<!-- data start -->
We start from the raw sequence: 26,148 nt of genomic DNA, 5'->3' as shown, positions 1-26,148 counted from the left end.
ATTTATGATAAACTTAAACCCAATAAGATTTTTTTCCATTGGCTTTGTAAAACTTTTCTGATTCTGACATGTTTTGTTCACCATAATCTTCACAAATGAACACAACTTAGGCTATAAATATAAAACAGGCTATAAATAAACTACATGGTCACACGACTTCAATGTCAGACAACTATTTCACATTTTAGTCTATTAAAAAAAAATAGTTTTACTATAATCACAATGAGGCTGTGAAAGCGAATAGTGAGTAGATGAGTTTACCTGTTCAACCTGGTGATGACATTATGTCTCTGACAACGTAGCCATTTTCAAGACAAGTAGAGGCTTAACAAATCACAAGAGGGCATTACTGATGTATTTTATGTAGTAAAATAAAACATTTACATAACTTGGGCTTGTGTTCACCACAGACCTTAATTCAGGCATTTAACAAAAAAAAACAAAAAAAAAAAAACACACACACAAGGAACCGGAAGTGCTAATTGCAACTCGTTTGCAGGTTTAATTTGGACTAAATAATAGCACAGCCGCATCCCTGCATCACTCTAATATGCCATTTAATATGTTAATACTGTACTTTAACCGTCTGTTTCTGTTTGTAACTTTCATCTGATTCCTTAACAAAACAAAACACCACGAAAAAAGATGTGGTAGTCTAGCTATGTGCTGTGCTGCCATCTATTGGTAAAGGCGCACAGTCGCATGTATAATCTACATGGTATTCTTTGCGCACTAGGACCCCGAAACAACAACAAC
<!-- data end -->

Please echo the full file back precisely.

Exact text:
We start from the raw sequence: 26,148 nt of genomic DNA, 5'->3' as shown, positions 1-26,148 counted from the left end.
ATTTATGATAAACTTAAACCCAATAAGATTTTTTTCCATTGGCTTTGTAAAACTTTTCTGATTCTGACATGTTTTGTTCACCATAATCTTCACAAATGAACACAACTTAGGCTATAAATATAAAACAGGCTATAAATAAACTACATGGTCACACGACTTCAATGTCAGACAACTATTTCACATTTTAGTCTATTAAAAAAAAATAGTTTTACTATAATCACAATGAGGCTGTGAAAGCGAATAGTGAGTAGATGAGTTTACCTGTTCAACCTGGTGATGACATTATGTCTCTGACAACGTAGCCATTTTCAAGACAAGTAGAGGCTTAACAAATCACAAGAGGGCATTACTGATGTATTTTATGTAGTAAAATAAAACATTTACATAACTTGGGCTTGTGTTCACCACAGACCTTAATTCAGGCATTTAACAAAAAAAAACAAAAAAAAAAAAACACACACACAAGGAACCGGAAGTGCTAATTGCAACTCGTTTGCAGGTTTAATTTGGACTAAATAATAGCACAGCCGCATCCCTGCATCACTCTAATATGCCATTTAATATGTTAATACTGTACTTTAACCGTCTGTTTCTGTTTGTAACTTTCATCTGATTCCTTAACAAAACAAAACACCACGAAAAAAGATGTGGTAGTCTAGCTATGTGCTGTGCTGCCATCTATTGGTAAAGGCGCACAGTCGCATGTATAATCTACATGGTATTCTTTGCGCACTAGGACCCCGAAACAACAACAAC